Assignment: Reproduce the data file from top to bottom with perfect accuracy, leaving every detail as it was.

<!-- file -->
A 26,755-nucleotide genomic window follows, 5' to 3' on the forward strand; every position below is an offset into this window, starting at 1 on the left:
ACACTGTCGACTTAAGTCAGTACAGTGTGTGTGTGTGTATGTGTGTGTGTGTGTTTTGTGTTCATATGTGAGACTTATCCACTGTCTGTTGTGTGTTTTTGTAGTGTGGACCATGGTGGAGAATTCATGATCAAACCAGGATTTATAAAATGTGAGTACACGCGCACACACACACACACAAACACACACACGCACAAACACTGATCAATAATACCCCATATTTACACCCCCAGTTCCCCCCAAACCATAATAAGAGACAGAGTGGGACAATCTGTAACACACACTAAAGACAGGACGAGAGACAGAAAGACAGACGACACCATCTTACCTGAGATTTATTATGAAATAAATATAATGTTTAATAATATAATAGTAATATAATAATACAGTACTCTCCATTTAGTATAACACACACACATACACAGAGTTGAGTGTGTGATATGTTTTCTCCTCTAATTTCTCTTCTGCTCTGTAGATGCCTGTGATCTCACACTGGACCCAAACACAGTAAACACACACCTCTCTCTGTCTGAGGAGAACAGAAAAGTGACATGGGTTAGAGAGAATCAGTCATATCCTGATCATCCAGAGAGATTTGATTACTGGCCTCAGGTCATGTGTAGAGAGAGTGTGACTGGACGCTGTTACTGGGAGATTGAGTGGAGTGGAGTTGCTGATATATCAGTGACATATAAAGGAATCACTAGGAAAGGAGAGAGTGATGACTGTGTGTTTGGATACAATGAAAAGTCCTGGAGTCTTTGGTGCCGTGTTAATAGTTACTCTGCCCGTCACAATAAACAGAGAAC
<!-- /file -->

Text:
A 26,755-nucleotide genomic window follows, 5' to 3' on the forward strand; every position below is an offset into this window, starting at 1 on the left:
ACACTGTCGACTTAAGTCAGTACAGTGTGTGTGTGTGTATGTGTGTGTGTGTGTTTTGTGTTCATATGTGAGACTTATCCACTGTCTGTTGTGTGTTTTTGTAGTGTGGACCATGGTGGAGAATTCATGATCAAACCAGGATTTATAAAATGTGAGTACACGCGCACACACACACACACAAACACACACACGCACAAACACTGATCAATAATACCCCATATTTACACCCCCAGTTCCCCCCAAACCATAATAAGAGACAGAGTGGGACAATCTGTAACACACACTAAAGACAGGACGAGAGACAGAAAGACAGACGACACCATCTTACCTGAGATTTATTATGAAATAAATATAATGTTTAATAATATAATAGTAATATAATAATACAGTACTCTCCATTTAGTATAACACACACACATACACAGAGTTGAGTGTGTGATATGTTTTCTCCTCTAATTTCTCTTCTGCTCTGTAGATGCCTGTGATCTCACACTGGACCCAAACACAGTAAACACACACCTCTCTCTGTCTGAGGAGAACAGAAAAGTGACATGGGTTAGAGAGAATCAGTCATATCCTGATCATCCAGAGAGATTTGATTACTGGCCTCAGGTCATGTGTAGAGAGAGTGTGACTGGACGCTGTTACTGGGAGATTGAGTGGAGTGGAGTTGCTGATATATCAGTGACATATAAAGGAATCACTAGGAAAGGAGAGAGTGATGACTGTGTGTTTGGATACAATGAAAAGTCCTGGAGTCTTTGGTGCCGTGTTAATAGTTACTCTGCCCGTCACAATAAACAGAGAAC